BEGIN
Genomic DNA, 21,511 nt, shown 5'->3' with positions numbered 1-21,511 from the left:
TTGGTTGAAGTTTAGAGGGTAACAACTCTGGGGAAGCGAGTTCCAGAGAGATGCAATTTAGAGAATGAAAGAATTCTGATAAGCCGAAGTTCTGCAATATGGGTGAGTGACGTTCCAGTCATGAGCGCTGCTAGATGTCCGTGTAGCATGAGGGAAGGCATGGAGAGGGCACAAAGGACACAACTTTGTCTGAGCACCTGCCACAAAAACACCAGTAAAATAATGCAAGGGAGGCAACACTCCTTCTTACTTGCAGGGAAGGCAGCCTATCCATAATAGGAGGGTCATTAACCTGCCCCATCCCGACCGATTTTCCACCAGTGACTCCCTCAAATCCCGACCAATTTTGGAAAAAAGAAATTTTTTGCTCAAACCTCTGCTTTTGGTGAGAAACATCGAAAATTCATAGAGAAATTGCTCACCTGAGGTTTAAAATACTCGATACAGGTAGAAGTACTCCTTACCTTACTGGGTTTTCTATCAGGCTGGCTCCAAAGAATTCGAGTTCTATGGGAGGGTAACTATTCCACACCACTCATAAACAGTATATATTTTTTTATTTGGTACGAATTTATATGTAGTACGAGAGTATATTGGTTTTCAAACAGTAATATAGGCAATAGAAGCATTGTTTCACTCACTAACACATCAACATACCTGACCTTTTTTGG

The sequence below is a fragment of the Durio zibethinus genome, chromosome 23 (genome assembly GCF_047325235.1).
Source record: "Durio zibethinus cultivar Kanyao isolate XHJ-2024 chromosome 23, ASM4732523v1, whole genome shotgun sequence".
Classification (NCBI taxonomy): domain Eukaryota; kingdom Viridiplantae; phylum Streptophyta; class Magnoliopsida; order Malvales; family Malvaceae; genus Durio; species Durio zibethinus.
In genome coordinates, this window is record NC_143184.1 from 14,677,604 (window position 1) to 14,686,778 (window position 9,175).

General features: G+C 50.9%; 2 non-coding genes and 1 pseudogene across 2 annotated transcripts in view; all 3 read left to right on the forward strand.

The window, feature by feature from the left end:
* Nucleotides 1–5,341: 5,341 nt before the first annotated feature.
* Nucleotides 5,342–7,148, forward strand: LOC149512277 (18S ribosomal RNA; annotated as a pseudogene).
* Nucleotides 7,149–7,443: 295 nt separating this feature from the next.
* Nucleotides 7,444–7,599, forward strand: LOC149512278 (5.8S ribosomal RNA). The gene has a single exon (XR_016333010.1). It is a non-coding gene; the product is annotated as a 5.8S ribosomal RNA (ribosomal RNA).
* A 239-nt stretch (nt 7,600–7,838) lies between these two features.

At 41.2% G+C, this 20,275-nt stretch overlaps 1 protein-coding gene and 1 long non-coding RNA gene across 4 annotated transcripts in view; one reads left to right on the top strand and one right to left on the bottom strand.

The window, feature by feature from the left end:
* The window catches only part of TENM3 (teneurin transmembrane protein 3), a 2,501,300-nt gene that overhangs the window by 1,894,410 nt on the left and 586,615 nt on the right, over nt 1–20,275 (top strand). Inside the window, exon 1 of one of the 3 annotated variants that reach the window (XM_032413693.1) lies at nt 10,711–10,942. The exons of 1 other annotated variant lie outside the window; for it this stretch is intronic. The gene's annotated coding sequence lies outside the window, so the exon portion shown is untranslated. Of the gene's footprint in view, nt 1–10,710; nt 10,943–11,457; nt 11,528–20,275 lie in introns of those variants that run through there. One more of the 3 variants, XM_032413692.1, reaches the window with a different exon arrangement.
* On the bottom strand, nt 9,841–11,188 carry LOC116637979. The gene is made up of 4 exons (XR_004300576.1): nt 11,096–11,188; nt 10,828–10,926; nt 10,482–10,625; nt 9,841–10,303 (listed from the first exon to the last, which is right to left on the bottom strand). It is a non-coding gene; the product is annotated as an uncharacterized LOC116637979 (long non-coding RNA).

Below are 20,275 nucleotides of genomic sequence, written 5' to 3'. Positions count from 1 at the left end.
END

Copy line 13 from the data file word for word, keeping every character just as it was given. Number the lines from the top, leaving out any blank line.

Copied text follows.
* A 239-nt stretch (nt 7,600–7,838) lies between these two features.